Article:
Mike Lazaridis and Jim Balsillie, Research In Motion's long-standing co-chief executives and co-chairmen, have stepped down from both roles following extensive pressure over the the BlackBerry maker's performance.
Thorsten Heins (left) has replaced Mike Lazaridis (centre) and Jim Balsillie as chief executive of RIM. Image credit: RIM
They have been replaced as chief executive by Thorsten Heins, a long-term Siemens veteran who joined RIM in 2007 as hardware engineering head before becoming chief operating officer in August last year. Lazaridis, who founded RIM in 1984, and Balsillie, who became co-CEO in 1992, will both stay on the company's board.
"Mike created a whole new way of communicating, and I look forward to continuing our close collaboration," Heins said in RIM's announcement on Sunday.
In the RIM statement, Lazaridis did not refer to the company's troubles, which mostly stem from the runaway popularity of Apple's iOS and Google's Android. Stock markets have reacted negatively to poor sales of RIM's PlayBook tablet and the fact that the next major update to the firm's operating system, the QNX-based BlackBerry 10, will only arrive in the second half of this year.
"There comes a time in the growth of every successful company when the founders recognise the need to pass the baton to new leadership," Lazaridis said. "Jim and I went to the board and told them that we thought that time was now."
"With BlackBerry 7 now out, [the delayed] PlayBook 2.0 shipping in February and BlackBerry 10 expected to ship later this year, the company is entering a new phase, and we felt it was time for a new leader to take it through that phase and beyond. Jim, the Board and I all agreed that leader should be Thorsten Heins," he added.
2011 was not a good year for RIM. The company saw its profits and market share slide as iOS and Android made gains not only in the consumer market, but also in RIM's traditional enterprise base. RIM also suffered a protracted and widespread service outage that eventually forced Lazaridis and Balsillie to apologise to their customers.
There comes a time in the growth of every successful company when the founders recognise the need to pass the baton to new leadership.– Mike Lazaridis, RIM
The departing executives have faced repeated calls from the likes of activist shareholder Jaguar Financial to step down or at least split their roles as both co-CEOs and co-chairmen. It was reported earlier this month that they might give up their roles as co-chairmen.
Lazaridis said he relinquished his co-chair
role "in order to return the public's focus to what is most
important", namely the company, its products, brand and employees.
After the weekend's shake-up, Lazaridis is now vice-chair of RIM's board and chair of the board's new Innovation Committee, while Balsillie remains a board member and director. Board member Barbara Stymiest has been named as the new chair.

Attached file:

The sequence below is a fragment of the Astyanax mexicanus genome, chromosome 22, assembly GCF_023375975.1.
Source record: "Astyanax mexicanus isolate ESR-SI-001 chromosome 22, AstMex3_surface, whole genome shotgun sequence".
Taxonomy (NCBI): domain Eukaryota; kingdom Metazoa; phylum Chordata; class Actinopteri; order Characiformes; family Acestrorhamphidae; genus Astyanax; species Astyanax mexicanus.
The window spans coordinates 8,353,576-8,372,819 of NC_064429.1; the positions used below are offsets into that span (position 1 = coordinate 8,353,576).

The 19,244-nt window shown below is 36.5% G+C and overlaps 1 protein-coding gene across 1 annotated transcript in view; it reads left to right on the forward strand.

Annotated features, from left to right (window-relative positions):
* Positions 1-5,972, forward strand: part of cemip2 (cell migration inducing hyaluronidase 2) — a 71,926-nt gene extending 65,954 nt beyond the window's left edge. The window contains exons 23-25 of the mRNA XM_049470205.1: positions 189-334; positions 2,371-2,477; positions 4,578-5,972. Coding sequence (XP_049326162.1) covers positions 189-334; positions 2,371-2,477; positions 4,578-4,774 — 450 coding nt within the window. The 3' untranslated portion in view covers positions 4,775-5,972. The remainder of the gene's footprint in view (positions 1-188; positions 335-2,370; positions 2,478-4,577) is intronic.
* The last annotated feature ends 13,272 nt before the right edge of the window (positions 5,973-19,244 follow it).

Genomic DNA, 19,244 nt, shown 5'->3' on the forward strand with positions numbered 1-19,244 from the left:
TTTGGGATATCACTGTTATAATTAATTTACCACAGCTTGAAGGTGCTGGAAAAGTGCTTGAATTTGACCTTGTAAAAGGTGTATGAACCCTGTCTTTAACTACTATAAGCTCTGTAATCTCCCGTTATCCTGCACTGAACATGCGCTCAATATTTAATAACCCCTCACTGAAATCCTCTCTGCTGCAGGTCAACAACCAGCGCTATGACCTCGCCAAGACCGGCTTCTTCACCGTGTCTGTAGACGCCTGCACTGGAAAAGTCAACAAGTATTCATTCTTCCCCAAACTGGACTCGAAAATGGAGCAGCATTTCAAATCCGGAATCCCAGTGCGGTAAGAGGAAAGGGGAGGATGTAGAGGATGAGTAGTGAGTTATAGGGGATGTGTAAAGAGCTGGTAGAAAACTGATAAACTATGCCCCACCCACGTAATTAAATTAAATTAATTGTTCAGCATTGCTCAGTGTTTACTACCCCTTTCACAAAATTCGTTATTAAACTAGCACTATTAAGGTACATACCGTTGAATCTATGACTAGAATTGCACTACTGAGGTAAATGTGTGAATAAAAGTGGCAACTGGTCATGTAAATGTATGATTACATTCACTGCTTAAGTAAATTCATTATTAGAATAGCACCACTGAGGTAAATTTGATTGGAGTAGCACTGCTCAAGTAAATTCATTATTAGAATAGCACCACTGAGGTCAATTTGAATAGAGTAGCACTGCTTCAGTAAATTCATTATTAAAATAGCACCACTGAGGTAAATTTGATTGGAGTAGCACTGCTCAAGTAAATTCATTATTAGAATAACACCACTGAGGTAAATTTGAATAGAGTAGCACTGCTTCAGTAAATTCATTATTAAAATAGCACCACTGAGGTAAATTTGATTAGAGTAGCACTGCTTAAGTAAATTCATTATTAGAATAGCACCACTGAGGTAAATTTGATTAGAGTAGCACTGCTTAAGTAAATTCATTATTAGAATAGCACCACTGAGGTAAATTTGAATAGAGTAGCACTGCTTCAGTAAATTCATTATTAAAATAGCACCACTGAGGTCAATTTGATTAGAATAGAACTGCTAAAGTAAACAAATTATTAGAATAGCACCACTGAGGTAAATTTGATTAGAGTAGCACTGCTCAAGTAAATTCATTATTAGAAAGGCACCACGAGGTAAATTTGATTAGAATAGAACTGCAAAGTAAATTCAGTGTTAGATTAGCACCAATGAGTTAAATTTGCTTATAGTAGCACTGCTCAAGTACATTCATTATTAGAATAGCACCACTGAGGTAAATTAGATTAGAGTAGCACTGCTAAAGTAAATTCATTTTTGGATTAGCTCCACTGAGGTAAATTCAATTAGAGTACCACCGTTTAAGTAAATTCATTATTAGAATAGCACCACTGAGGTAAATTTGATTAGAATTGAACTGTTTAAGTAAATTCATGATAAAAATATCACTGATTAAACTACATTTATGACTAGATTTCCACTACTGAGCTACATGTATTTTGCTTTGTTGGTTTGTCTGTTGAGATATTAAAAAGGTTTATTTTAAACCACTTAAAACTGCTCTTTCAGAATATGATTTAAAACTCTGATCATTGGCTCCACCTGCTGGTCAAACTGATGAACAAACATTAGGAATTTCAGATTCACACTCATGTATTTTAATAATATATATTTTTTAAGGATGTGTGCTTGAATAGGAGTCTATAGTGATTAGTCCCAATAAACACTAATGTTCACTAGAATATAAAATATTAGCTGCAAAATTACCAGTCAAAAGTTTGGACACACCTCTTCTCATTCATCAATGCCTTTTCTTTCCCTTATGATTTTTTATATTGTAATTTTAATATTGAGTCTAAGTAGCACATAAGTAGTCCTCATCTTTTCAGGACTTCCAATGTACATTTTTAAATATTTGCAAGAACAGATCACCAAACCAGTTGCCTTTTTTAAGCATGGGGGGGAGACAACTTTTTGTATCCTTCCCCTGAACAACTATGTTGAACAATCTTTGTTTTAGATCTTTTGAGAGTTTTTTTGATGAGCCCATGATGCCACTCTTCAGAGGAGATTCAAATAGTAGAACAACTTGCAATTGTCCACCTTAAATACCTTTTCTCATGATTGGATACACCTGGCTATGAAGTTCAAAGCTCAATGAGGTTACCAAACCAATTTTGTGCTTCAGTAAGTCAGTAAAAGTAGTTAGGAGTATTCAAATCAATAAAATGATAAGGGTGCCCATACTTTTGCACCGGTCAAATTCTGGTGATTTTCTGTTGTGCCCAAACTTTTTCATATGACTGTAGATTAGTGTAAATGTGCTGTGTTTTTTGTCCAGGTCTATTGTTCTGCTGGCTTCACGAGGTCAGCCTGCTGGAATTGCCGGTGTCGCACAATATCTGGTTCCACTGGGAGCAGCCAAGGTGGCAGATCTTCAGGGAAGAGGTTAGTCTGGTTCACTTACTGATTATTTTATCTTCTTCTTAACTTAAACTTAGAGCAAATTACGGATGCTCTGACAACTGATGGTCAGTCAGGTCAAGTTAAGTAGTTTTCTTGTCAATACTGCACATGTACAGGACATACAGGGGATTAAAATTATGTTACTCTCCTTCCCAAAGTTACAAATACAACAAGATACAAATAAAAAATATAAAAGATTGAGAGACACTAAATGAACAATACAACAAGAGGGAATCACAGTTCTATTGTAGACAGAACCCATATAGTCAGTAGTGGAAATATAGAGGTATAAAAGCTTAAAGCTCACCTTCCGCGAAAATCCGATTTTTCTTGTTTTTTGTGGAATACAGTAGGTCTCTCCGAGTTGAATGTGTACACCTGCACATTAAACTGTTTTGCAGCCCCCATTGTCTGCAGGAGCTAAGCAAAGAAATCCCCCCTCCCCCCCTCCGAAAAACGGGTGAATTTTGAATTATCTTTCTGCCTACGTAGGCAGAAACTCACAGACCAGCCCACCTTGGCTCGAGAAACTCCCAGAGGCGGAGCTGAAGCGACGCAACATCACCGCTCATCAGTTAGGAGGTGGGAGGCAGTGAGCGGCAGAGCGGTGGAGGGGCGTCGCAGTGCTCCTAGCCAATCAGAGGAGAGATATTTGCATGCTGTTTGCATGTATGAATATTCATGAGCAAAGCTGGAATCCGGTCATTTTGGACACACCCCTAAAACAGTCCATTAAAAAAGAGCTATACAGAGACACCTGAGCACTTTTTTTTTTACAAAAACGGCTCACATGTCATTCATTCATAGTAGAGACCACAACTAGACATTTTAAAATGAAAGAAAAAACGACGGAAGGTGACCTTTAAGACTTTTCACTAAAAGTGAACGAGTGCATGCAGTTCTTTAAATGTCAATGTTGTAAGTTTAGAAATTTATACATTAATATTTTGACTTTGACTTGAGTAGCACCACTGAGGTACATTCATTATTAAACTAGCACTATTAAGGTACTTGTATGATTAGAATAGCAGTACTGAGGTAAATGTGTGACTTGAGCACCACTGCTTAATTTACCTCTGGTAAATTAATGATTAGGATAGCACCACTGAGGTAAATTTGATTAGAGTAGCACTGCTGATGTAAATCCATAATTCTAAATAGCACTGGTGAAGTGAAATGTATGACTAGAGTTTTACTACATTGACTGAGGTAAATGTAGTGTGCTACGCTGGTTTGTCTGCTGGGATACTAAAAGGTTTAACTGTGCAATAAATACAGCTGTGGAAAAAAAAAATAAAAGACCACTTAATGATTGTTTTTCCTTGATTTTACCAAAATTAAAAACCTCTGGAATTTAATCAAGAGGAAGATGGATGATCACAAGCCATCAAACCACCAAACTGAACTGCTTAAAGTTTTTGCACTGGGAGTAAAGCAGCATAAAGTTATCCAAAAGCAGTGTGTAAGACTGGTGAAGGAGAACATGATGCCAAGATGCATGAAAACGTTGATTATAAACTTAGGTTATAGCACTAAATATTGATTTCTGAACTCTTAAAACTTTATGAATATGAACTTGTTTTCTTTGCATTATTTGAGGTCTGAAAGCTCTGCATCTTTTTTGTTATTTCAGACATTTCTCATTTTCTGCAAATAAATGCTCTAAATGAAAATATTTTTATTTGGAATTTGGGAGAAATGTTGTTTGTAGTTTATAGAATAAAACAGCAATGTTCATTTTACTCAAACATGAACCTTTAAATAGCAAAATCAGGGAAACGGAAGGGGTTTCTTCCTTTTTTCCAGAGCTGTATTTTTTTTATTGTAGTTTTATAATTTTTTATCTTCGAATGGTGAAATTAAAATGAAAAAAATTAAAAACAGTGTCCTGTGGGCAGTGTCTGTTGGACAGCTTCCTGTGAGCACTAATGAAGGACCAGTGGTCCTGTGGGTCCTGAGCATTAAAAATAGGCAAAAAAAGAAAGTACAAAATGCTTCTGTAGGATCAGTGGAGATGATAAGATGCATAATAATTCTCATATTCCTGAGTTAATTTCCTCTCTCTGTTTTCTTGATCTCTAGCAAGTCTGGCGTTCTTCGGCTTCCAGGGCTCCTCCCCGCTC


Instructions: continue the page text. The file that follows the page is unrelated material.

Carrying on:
Lazaridis said he has such confidence in Heins, who had a 23-year career at Siemens, that he intends to buy an additional 50 million Canadian dollars' worth of shares in RIM. However, Gartner analyst Carolina Milanesi was less upbeat about the company's future, noting that Heins's appointment means an imminent sale of the BlackBerry maker is unlikely.
"This is a move to placate the investors for a while, but a move that is unlikely to bring the change needed," Milanesi told ZDNet UK on Monday. "The rumours until last night that the position would go to a financial person were more indicative of a strategy [of] selling the company, while with Heins the indication is that RIM wants to fix the business."
The Waterloo, Ontario-based company has to decide whether it really is staking its future on BlackBerry 10, she said, noting the recent release of BlackBerry Fusion release, which lets customers manage iOS and Android devices as well as BlackBerry smartphones.
"If not, and they decide that Android is the future, they need to focus on enabling Android in the enterprise where vendors are still struggling today," Milanesi said. "RIM needs to understand and communicate quite clearly what it wants to do."
In a YouTube video of Heins posted by RIM on Sunday, the new CEO laid out his view of how he wants the company to change. In one comment, he said RIM needs more discipline in getting its products and updates onto the market as soon as possible.
"We're a great innovative company, but sometimes we innovate too much while we're building a product, so I want to spend more time on prototyping, on exploring and research and development while we're building a product, on a separate stream," he said.
This is a move to placate the investors for a while, but a move that is unlikely to bring the change needed.– Carolina Milanesi, Gartner
BlackBerry 10 has to "ship on time" and be a "blow-the-socks-off" experience for RIM's corporate and consumer customers, he added.
Heins's comments echo criticisms laid out by an anonymous employee in an open letter in July, which described the situation at the BlackBerry maker as "chaotic" and argued the company needed to cut back on the number of projects in development.
The new RIM boss said he believes the company can get back on track, if it shifts its approach.
"If we continue doing well what we're doing, I see no problems with us being in the top three players worldwide in the next years in wireless," Heins said. "What we need to get a bit better at is to have a little bit more of an ear toward the consumer. We need to be constantly communicating with our customers."
Heins kicked off his tenure by personally calling blogger Kevin Michaluk of BlackBerry fan site CrackBerry.com.
"Since launching CrackBerry.com in 2007, I have been wanting to get an interview with RIM's CEOs. It has never happened. With Thorsten, it happened in literally minutes, and it was the CEO who made it happen, not the blogger," Michaluk wrote.
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